The celebrated Ravi buffalo is virtually a milk machine that can butter the bread of a large family. That is why Noori Kenboke, the most popular poet of ballads (Dhola), using an ethereal metaphor called the buffalo ‘the dome of light’.An enduring and unique contribution of the Bar has been in the realms of culture and literature.

The great tales like those of Heer Ranjha and Mirza Sahiban are the most imaginative products of Sandal Bar, the area between Ravi and Chenab that has been the biggest and the richest of all the Bars.

Apart from the legendry romantic characters, the Sandal Bar also produced great warriors like Dulla Bhatti and the Ganji Bar was home to Ahmed Khan Kharral. The former defied the might of Akbar, the great, and the latter fought the British colonialists in the 19the century.

And let us not forget the formidable Mallians of Sandal and Ganji Bars who ferociously fought Alexander, on his way back home, along the river Ravi. Alexander himself was struck with a near fatal arrow by the Mallians in Multan.

The modern literary language of Punjab, evolved over a long period of time (11th to 19th century), is largely based on the highly expressive and vigorous dialect of Bar generally known as ‘Lehndi’ or ‘jaangli’ (Lehndi means western and Jaangli means that of jungle).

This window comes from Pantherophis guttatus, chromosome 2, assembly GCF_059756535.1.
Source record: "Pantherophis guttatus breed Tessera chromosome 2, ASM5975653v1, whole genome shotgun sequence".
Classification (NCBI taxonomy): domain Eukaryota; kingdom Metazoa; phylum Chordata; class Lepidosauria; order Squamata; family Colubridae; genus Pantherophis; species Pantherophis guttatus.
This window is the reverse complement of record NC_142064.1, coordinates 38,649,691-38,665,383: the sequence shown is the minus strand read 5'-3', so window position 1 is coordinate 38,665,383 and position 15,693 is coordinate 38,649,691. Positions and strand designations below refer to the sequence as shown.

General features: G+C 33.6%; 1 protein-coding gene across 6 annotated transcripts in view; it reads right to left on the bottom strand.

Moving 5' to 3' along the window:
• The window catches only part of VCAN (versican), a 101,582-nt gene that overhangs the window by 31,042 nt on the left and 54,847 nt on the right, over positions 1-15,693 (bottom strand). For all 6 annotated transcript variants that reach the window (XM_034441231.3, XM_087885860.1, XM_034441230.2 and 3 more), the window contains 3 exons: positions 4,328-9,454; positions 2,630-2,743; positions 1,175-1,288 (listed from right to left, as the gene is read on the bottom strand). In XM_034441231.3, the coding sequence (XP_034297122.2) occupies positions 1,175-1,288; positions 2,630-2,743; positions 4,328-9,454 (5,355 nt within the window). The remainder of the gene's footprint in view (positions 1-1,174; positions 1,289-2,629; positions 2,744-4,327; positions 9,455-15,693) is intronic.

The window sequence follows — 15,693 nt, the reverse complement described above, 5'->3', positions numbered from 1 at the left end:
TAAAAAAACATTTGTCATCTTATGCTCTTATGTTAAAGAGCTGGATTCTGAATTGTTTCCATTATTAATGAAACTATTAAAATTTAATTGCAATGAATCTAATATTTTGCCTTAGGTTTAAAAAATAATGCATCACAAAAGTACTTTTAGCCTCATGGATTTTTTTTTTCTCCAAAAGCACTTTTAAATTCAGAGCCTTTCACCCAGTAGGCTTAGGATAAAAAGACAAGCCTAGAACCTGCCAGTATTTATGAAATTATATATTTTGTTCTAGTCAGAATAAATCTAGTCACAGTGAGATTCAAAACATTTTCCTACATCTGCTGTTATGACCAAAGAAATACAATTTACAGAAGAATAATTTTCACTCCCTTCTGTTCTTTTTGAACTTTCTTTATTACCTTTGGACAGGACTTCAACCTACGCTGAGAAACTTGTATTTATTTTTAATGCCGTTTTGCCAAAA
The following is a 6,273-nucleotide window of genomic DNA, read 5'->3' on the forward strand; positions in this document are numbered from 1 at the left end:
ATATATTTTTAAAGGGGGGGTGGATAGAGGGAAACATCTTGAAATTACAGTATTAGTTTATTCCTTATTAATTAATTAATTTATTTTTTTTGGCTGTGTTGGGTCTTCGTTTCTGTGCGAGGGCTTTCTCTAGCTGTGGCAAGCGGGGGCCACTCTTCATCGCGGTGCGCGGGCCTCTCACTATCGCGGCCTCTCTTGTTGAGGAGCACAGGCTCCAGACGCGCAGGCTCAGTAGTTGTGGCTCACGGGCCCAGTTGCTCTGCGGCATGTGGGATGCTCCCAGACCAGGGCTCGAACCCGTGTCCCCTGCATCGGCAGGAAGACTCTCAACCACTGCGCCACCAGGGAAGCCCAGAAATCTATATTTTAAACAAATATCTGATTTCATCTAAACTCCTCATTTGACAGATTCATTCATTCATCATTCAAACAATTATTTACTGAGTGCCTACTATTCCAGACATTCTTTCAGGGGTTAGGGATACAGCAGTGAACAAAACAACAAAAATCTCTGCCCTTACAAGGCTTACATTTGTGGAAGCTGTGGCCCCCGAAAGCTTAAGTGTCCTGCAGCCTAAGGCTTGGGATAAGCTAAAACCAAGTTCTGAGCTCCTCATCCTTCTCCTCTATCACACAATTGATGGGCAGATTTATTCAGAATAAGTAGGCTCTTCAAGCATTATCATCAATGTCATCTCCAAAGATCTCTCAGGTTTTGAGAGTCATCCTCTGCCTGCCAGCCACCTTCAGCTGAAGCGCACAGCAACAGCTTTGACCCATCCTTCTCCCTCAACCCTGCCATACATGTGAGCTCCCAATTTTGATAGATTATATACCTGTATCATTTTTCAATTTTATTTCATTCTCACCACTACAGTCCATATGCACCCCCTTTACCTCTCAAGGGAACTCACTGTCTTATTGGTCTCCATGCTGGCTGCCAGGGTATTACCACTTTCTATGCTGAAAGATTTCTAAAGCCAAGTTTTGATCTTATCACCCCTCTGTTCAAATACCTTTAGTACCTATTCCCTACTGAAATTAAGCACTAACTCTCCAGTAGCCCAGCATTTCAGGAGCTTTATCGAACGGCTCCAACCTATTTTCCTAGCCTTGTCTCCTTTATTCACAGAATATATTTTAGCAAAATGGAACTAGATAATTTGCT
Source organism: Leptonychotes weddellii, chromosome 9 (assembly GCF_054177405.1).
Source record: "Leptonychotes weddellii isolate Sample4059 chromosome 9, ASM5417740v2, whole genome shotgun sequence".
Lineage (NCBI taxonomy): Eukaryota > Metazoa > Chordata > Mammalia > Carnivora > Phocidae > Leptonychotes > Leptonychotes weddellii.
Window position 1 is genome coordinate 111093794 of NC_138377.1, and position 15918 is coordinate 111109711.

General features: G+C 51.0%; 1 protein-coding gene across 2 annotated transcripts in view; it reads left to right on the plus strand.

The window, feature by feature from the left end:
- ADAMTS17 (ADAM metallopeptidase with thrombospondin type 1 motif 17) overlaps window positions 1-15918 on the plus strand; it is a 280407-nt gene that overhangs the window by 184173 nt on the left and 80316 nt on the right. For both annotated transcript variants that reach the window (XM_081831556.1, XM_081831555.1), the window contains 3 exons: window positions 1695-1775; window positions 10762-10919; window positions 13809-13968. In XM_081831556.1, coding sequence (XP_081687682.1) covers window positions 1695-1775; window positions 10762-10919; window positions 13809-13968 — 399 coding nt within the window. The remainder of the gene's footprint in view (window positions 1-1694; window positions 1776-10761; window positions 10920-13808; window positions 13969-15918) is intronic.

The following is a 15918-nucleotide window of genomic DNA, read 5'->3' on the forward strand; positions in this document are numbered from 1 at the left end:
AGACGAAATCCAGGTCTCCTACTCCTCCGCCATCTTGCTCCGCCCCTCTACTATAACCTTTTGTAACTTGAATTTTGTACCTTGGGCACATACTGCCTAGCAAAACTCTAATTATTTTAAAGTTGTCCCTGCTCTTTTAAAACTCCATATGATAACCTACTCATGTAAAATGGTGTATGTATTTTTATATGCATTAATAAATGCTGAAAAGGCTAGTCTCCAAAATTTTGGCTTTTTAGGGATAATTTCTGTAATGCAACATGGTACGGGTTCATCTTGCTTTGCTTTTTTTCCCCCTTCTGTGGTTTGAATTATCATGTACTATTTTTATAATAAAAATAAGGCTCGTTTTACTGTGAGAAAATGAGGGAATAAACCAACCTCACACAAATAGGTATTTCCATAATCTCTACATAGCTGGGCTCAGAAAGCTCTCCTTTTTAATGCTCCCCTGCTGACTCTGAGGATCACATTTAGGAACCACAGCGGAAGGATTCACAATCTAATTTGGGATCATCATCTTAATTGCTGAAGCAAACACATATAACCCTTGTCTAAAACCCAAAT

Baba Farid, the pioneer of the Punjabi literary tradition, after shifting from royalty infested Delhi to Pakpattan (Ajodhan) lived on the borders of Nili and Ganji Bars.

He in his couplets employs a blend of Multani and Lehndi. One of the greatest sons of Punjab, larger than life seer and poet of unmatchable quality to emerge from the Bar was none other than Baba Guru Nanak who added a large number of genres to our literary repertoire.

He was the first to employ the Lehndi idiom in his expression. When he says: ‘Rajay, rayyat, sikkdaar, Koi na rahsi o’ (the kings, the subjects and the barons all will perish), the deep echo of Lehndi is unmistakably clear to the ears.

And about the Bar he says; ‘the hovering black bees look so beautiful/the woods are abloom in the Bar region’. Another great poet from the Sandal Bar with Tolstoy like sweep was Damodar Gulati who composed the legend of Heer and Ranjha and immortalized the lovers with his imaginative magic and profound social consciousness.